KABUL, Afghanistan -- Nearly two hours before the S.C. soldiers arrived, hundreds of people were crowded near the gates of Alo Kheyl School.
Men, wearing turbans, tunics and vests, stood quietly along one side of the compound. Women in ink-blue burqas, holding babies, pressed against a stone wall.
All were waiting to see a doctor at the makeshift medical clinic, one of a half-dozen civil affairs programs supported by the S.C. National Guard's 218th Brigade Combat Team.
In Afghanistan, civil affairs units have been key players in battling insurgent fighters. To beat the Taliban-led insurgency, the United States and its NATO partners need to win the people's hearts and minds, commanders said.
And that's the job of civil affairs.
Task Force Phoenix, commanded by the Guard's 218th brigade, spent $13.1 million this past year on civil affairs projects, including clinics and schools. That's three times more than was spent in the previous year, said the task force's civil affairs chief, Col. Chuck Murff of Spartanburg. Other U.S. and coalition forces have spent additional sums.
Murff thinks the civil affairs push is working.
"It has improved the security situation, because the anti-government forces can't provide what we provide," he said.
Something as basic as drilling a water well can reap benefits, Murff added.
"A community that has a better water supply will feel better toward coalition forces."
One sign the civil affairs effort is working is an increase in public cooperation with Afghan police in thwarting attacks against U.S. and coalition troops, said Capt. David Brooks, head of civil affairs programs in the Kabul area.
"The ANP (Afghan National Police) report that people have called in several instances of finding rockets or (mortar) tubes," Brooks said.
In the past, Brooks added, Camp Phoenix, where the 218th is based, occasionally was the target of an insurgent mortar or rocket attack.
But there have been no direct attacks against the base since the 218th arrived in May, said Brooks of Cheraw. (Last July, though, a suicide bomber attacked a convoy of S.C. troops a few hundred yards from the camp's entrance.)
At events like clinics, Murff said soldiers also pick up intelligence from residents. "People come out and talk to the soldiers. They'll point and say, `Hey, see, those are the bad guys."'
Civil affairs aims to reach as many as people as possible.
For example, 37,000 Afghans have received medical care or food and clothing from the South Carolinians during the past year, Brooks said.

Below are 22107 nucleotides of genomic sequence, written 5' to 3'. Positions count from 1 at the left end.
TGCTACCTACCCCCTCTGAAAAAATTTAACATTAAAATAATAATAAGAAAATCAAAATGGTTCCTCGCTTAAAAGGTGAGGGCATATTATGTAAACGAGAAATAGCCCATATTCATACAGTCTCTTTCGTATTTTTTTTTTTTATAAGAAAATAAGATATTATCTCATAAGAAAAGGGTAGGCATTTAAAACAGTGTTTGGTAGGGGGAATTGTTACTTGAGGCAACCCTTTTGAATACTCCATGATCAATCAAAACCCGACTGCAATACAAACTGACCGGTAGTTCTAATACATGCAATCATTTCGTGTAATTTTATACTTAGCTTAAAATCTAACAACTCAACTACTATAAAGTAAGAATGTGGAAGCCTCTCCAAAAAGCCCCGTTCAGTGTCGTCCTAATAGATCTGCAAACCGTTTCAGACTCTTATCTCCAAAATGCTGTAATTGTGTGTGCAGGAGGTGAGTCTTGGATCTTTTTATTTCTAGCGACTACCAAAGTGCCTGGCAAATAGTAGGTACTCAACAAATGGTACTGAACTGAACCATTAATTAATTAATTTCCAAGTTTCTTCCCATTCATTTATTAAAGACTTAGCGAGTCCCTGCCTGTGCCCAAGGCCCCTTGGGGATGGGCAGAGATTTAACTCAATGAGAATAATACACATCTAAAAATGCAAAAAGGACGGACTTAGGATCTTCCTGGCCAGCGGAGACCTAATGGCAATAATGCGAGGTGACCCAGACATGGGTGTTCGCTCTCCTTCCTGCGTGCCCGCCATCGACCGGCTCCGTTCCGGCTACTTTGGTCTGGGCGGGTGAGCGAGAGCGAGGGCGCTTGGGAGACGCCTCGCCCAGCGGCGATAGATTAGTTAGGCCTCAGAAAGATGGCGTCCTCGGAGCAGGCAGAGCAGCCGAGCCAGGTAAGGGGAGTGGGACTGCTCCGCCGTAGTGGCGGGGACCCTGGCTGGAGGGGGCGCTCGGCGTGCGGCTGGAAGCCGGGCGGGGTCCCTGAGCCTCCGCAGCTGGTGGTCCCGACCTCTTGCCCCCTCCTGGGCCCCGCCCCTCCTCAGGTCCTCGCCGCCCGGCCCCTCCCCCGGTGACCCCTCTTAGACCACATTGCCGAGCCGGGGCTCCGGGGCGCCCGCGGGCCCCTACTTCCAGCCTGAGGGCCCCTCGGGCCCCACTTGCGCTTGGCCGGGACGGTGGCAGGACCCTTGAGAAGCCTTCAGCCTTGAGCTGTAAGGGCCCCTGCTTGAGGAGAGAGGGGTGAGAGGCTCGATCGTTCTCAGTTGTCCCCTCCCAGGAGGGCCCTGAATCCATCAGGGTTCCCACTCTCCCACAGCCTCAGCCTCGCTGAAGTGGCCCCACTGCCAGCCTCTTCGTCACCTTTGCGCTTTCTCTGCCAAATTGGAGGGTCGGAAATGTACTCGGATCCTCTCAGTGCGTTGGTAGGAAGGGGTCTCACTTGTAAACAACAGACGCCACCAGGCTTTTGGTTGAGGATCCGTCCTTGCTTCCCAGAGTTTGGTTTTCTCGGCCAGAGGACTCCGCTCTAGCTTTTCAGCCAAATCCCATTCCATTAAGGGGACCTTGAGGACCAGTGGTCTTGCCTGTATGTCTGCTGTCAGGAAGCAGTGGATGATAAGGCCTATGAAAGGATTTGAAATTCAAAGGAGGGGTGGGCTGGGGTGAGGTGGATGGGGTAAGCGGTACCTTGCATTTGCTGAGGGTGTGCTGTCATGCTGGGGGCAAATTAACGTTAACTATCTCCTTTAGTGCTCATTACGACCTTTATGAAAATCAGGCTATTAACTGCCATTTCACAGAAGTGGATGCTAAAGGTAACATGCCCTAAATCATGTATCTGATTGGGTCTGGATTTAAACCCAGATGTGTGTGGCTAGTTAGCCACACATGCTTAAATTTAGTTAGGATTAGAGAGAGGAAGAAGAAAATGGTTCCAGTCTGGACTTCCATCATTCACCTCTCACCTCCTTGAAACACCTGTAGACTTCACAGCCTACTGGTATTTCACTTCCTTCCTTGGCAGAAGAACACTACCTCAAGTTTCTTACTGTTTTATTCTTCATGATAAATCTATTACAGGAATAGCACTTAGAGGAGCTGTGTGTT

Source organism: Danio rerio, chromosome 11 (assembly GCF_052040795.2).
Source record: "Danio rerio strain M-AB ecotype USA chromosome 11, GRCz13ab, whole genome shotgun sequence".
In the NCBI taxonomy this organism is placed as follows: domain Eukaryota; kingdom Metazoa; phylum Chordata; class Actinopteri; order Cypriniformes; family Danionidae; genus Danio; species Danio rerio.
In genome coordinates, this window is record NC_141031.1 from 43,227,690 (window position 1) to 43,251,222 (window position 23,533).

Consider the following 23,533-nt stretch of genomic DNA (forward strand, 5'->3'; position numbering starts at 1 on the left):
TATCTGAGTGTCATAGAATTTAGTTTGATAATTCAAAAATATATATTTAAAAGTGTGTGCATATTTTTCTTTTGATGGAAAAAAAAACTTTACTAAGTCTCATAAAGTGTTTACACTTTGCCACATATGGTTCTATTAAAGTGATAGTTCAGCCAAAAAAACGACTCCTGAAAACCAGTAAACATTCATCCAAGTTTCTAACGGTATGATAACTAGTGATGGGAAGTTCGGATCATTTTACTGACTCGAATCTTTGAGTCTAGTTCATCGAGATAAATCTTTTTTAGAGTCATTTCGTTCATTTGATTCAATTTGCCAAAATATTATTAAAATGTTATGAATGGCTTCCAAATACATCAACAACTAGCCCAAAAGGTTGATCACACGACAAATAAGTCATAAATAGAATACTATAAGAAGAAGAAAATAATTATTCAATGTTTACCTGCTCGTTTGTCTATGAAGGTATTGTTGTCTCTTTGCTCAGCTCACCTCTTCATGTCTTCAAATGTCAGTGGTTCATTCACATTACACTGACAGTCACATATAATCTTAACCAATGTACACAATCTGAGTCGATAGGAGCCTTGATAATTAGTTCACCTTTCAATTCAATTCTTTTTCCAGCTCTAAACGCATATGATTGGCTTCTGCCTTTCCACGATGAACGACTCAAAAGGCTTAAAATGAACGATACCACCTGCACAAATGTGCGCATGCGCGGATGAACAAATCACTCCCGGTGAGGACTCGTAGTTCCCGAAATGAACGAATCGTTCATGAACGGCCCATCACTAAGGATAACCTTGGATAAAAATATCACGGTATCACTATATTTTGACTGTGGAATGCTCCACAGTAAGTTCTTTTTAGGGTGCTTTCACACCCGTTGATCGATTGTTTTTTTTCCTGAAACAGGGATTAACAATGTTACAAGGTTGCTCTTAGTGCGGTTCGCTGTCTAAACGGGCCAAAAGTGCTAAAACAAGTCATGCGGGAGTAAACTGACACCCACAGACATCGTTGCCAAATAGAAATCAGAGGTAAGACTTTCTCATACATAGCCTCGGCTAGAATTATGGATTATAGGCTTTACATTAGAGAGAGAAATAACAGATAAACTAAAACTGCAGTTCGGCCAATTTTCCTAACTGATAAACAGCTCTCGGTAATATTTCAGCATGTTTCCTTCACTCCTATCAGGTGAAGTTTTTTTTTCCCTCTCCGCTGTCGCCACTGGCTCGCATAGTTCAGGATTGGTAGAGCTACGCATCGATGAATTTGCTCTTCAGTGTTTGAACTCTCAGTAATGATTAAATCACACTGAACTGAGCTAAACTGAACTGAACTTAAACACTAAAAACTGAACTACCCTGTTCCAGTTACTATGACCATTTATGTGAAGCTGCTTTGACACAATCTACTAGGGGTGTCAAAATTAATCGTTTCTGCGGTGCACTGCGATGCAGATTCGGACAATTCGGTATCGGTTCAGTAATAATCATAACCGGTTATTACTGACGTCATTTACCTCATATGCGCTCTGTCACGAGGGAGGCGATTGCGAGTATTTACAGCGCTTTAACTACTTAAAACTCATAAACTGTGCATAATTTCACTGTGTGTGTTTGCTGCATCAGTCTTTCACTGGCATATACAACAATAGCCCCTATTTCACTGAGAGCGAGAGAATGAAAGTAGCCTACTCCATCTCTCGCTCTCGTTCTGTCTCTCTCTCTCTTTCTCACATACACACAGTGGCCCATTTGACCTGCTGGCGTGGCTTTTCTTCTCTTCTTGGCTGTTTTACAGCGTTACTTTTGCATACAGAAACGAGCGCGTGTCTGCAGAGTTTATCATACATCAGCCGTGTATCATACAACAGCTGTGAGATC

And 16 schools have been built, repaired or are under construction in the Kabul area, Murff said.
The school-building program is geared toward improving education in a country where most adults are illiterate. But it also pumps money into local economies, Brooks added.
One 16-room school costs $175,000 to $200,000. While dirt-cheap by U.S. standards, the cash boosts a local economy, because all the labor is hired in the area.
no handouts here
The civil affairs programs are not handouts, the soldiers insisted.
Projects can be used as leverage to get cooperation from local leaders, Brooks said.
For instance, children from the a village next to Camp Phoenix used to throw rocks at soldiers in the watchtowers and steal concertina wire.
Phoenix's leaders met with local elders, asking them to help stop the rock-throwing. The elders said the children were their parents' problem, not theirs.
"We said, `No, it's your problem,"' said Col. Bob Bradshaw, commander of the 218th's security forces.
The troops made that point by suspending aid to the village. Within days, the rock-throwing ended. The aid programs then resumed.
"If you just give them stuff, they won't respect you," said Bradshaw of Goose Creek.
Added Murff, "They'll play you like a patsy until you stand up."
While the civil affairs effort has had an impact, the troops concede the Afghans' needs remain acute.
"When you see kids walking around in the snow with no shoes, you want to help," said Lt. Brunson DePass of Columbia.
Even after a project is completed, the Afghans often press soldiers for more.
While planning a dedication ceremony at Aziz Afghan School, for instance, principal Farida Saad presented Brooks with a laundry list of more things she wanted done.
More from science lab equipment to computers was needed, she said.
Brooks replied U.S. money can be used only for construction. Other agencies, working through the country's Ministry of Education, would have to provide the computers.
Saad conceded the new building was a giant step forward.
Although the school's 4,700 students still attend classes in three shifts, they spend more time in classrooms. By expanding to 32 classrooms from 16, administrators have been able to nearly double the time students spend in each class to 45 minutes, Saad said.
"You've built a very nice school for us," Saad told Brooks. "When we're asked, `Who built this school?,' we tell them, `Our U.S. friends."'